Rubio says Obama’s global warming policies will ‘destroy economy’

rubio iowaSen. Marco Rubio, speaking yesterday in Iowa, said the policies being implemented by President Obama to fight global warming will “destroy” the economy, and do nothing for the environment. Addressing a town hall meeting in Cedar Rapids, Rubio was responding to an attendee’s statement that “global warming is a hoax.” Rubio replied, saying: “It’s not in this following sense: The climate has always changed. There’s never been a time when the climate has not been changing.”

A United States senator from Florida, Rubio said he has seen many laws and policies that wouldn’t do anything to prevent the rise of sea levels or affect the Earth’s temperature, but they all had one thing in common: they would cost “hundreds of thousands of jobs and make America less competitive.” Indeed, EPA Administrator Gina McCarthy admitted to Congress last year that all the new rules and regulations it is rolling out would only avert warming by .01 degrees.

He also discussed the recent Paris Climate Talks held in early December, in which 195 nations agreed to try and reduce carbon dioxide emissions but nothing was legally binding. It has been decried by environmental activists like James Hansen, who said it was “a fraud really, a fake,” with “no action, just promises.” Hansen also said that “It’s just bull*hit for them to say: ‘We’ll have a 2C warming target’ and then try to do a little better every five years.”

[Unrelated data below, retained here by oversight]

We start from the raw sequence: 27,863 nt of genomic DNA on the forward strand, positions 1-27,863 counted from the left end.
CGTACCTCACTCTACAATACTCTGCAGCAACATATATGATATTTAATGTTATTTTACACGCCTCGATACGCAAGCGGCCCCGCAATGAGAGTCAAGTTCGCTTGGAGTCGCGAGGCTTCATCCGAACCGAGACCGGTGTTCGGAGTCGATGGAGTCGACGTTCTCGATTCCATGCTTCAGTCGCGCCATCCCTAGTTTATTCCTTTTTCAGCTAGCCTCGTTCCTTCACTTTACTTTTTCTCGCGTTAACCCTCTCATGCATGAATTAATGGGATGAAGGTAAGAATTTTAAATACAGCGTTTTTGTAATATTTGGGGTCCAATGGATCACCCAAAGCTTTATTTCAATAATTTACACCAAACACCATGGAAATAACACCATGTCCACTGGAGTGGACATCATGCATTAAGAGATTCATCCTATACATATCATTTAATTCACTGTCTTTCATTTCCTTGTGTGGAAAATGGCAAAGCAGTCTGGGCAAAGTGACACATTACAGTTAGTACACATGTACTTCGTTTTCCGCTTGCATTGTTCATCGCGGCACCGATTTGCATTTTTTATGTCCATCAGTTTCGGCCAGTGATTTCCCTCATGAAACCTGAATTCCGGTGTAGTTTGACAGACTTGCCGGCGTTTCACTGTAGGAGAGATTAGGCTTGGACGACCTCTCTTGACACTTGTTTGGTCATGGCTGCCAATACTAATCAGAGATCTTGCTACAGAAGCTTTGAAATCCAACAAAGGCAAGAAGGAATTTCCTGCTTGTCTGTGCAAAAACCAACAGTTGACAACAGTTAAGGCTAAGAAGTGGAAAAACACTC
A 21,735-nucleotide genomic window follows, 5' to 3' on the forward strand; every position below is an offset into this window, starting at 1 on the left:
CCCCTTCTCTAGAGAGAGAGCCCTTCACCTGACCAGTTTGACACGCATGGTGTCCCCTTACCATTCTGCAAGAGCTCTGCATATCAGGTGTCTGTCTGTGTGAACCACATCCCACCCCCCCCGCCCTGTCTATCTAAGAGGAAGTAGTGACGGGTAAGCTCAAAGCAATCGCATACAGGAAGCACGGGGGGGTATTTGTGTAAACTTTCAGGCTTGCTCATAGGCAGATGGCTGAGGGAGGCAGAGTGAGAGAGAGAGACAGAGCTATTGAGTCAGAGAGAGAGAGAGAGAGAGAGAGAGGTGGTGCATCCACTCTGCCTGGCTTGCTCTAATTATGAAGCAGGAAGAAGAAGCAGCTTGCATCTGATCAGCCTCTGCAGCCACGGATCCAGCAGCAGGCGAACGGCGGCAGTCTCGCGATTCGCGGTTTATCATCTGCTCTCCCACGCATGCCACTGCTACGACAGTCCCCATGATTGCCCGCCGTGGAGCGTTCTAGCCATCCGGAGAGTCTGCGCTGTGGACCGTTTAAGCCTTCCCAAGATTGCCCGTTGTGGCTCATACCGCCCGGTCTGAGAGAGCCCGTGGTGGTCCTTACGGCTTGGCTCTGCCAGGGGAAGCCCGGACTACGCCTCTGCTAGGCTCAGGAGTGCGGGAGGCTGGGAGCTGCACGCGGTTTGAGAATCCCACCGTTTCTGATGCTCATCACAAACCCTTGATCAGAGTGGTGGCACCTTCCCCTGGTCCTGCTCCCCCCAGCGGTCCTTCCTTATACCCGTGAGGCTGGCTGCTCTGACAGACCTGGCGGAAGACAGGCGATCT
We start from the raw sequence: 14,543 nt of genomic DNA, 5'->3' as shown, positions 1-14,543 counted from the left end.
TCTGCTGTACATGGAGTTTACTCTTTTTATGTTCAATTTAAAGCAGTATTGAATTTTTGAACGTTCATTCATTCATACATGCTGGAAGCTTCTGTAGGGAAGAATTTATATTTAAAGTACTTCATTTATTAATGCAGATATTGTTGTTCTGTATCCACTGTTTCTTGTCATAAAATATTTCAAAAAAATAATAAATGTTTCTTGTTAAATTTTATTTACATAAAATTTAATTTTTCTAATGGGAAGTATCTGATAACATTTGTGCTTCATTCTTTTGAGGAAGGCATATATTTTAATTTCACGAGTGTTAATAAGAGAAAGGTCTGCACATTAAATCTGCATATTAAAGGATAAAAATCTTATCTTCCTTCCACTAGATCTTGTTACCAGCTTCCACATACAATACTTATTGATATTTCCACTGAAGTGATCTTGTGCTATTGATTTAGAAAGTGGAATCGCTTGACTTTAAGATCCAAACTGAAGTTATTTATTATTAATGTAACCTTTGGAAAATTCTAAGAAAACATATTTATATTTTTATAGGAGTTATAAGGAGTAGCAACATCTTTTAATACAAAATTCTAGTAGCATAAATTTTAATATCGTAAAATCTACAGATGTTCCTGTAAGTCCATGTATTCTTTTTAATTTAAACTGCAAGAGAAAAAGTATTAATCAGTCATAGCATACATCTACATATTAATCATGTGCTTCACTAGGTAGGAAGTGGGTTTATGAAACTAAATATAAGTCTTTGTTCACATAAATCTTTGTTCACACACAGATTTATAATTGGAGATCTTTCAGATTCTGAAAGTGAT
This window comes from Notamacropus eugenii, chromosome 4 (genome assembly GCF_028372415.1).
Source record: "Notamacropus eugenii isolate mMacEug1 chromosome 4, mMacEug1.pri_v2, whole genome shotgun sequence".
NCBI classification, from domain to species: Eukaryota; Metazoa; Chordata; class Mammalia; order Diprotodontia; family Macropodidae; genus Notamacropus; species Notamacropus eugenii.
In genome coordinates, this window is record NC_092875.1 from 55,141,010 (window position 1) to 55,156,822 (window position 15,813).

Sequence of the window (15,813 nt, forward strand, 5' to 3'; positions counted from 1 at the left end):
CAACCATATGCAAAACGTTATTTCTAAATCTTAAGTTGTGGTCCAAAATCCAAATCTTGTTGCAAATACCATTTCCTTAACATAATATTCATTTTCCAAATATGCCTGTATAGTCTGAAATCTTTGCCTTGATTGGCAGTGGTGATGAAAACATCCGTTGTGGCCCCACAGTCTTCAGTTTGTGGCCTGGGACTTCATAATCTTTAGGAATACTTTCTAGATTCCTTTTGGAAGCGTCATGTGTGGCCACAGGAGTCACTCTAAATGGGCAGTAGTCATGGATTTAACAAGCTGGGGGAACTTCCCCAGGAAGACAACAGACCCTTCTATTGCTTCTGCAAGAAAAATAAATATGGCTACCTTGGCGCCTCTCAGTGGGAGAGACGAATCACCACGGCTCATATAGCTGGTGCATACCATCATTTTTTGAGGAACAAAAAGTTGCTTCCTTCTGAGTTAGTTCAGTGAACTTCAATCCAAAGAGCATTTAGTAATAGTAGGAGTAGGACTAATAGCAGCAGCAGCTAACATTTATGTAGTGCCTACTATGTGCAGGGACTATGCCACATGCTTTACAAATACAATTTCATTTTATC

Rubio went on to say that prior to the climate conference, the Paris terror attacks occurred, where 130 people were killed and hundreds more wounded. He said if he was president, he still would have held the conference but would have turned it into a “world summit on defeating ISIS.” Rubio told the crowd that ISIS, and not climate change, was the most immediate threat facing the world. “They’re burning people alive in cages right now. They’re beheading people [as we speak]. We would have dealt with it that way.”

Rubio also said it was “outrageous” there was a provision in the Paris climate agreement that allows the U.S. and other developed countries to send billions to developing countries to cope with “extreme weather.” Roger Pielke Jr., an environmental studies professor at the University of Colorado/Boulder, said that “there were fewer extreme weather events” despite claims that 2015 was the warmest year ever. It also had the “lowest catastrophe losses in a generation.”

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